Technical design (wireframes) and data structure
Technical design (wireframes) is an essential step in UI/UX design that involves a schematic visualisation of the data structure of a digital solution, its content blocks and their layout.
- Solution content and sitemap - A sitemap contains information about all the inner pages/screens and structure of the solution. Visually, the sitemap is represented as a “tree” diagram showing the hierarchical structure.
- Technical design sketches - During the design process, the functional interface elements and blocks that will be required in the final solution are determined, taking into account the project requirements and the client’s comments.
Technical design sketches (wireframes) can be of different levels of completion, for example:
Once a clear understanding is achieved for the functionality, structure, and content of the solution, the work on the visual design begins. During the graphic design (UI) process, the functionality defined in the technical design sketches is presented visually.
- Identity of the solution - During the UI design development, the client’s brand book, corporate identity, and other guidelines on the desired visual representation and final result are taken into account.
- Design (visual) sketches - Design sketches are created using selected appropriate tools – fonts, colours, icons, illustrations, animations. Taking into account the information obtained in the previous steps, the sketches will represent the final visual solution of the system. During the graphic design (UI) development, the functionality defined by the technical design sketches is presented visually by selecting appropriate tools – fonts, colours, icons, illustrations. Appropriate animation examples are being selected
- Prototype - A prototype is ... and it provides interactivity and easy switching between different views and shapes, thus giving users an experience as close as possible to the finished solution. It is important to run the design prototypes on the devices on which the solution will be used, so you can get a realistic idea of how the system would work, for example, in an adaptive (responsive) or app version.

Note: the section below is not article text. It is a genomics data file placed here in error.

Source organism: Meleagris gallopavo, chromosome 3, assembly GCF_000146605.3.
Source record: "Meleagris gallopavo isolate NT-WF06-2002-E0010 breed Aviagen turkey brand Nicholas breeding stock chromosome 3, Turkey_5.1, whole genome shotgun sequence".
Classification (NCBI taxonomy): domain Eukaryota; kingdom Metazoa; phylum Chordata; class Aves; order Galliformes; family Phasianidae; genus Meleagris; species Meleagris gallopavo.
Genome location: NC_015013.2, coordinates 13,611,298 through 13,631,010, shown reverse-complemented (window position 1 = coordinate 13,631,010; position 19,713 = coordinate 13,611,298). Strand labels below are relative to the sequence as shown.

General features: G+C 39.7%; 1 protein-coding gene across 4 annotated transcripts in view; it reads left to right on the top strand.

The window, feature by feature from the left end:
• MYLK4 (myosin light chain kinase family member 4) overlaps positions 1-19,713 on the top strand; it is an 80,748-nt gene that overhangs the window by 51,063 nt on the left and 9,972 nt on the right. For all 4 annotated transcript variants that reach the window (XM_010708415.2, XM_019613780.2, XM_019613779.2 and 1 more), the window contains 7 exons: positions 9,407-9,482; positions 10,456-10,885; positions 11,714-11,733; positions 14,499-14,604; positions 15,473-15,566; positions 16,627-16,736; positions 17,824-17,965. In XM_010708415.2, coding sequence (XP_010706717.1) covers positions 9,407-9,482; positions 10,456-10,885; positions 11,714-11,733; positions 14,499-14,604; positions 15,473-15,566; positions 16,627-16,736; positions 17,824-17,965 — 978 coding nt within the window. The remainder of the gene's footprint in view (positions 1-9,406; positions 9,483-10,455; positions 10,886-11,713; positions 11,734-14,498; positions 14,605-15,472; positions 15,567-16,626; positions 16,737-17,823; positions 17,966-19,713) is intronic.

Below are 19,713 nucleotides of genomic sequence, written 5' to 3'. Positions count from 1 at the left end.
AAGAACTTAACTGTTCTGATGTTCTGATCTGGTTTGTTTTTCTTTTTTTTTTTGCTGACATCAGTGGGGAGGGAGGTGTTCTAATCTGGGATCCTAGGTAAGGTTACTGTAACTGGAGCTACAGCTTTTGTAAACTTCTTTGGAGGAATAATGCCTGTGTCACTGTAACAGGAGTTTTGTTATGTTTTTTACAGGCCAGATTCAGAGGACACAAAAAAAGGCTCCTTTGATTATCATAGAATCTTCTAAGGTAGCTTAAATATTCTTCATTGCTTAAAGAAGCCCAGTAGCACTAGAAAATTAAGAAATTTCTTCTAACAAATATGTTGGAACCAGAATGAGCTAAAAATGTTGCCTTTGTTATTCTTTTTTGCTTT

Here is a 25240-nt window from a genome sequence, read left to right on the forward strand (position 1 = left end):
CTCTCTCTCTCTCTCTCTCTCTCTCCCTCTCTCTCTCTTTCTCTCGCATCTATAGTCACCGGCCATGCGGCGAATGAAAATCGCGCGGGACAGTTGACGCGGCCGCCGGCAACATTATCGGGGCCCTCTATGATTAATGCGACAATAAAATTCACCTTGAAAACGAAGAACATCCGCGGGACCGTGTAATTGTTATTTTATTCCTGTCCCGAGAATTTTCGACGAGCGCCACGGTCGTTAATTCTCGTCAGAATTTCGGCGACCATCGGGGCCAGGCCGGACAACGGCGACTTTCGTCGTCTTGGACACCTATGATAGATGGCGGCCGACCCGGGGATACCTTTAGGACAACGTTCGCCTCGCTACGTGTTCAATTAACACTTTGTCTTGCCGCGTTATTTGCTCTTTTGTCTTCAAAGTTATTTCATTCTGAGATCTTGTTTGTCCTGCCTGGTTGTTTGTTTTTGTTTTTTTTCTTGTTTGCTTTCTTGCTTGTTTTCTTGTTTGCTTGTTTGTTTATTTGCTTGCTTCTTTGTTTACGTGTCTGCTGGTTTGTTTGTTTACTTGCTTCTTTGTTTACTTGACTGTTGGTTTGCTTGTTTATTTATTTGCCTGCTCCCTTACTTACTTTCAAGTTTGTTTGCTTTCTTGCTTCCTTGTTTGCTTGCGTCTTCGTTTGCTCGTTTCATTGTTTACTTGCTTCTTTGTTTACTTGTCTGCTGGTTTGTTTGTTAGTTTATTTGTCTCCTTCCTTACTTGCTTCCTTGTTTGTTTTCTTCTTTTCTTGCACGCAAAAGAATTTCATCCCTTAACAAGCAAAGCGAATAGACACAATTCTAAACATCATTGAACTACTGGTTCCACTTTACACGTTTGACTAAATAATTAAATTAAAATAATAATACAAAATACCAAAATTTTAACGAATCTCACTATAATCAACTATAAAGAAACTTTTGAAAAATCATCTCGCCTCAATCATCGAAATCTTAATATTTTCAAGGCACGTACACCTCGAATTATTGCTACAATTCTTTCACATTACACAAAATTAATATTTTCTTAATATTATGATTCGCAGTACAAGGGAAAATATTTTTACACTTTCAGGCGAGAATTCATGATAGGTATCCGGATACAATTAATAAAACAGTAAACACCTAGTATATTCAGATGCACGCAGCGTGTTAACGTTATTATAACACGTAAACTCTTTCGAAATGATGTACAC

The usability tests aim to analyse the user experience and opinion of the UI/UX design solution and its structure as well as to test the readability of the information and understanding of the terms used.
- Usage scenarios and tester groups - Before the usability tests, the usage scenarios (the most frequent actions within the solution), the test work tasks, and the testers are defined according to the target audience of the solution.
- Testing - Testing (individual tests, focus groups, etc.) is carried out using appropriate testing tools, and test results are recorded.
- Result analysis - Data collected during usability tests are collected and analysed. Based on the results of the data analysis, suggestions and corrections are made.
The design needs to be further considered in the next stages of the project and in the development of the solution so that it looks good not only “on paper”.
- Collaboration with the software development team - The output from the UX/UI design is discussed with the software development team and the working files are handed over. During the development process, the design team answers questions from the developers and checks whether the result is consistent with the created design.
- Usability and design audit - About 1-2 years after the solution has been put into practice, it is advisable to conduct a usability audit and ask the users how easy is it to use the software and whether anything causes questions or difficulties. Receiving feedback in this way allows improvements to be made.
Frequently asked questions
- Can’t a programmer put together the design himself? (my system is not visual, just tables)
- What is required from me? (client side)
- Are there additional costs involved in designing?
- How long does the design take?
- Can I program and draw the design at the same time?
- How is employing a designer (unique design) better than using a design system or UI kit?
- Can I bring my own designer?
- What to consider when choosing a design team?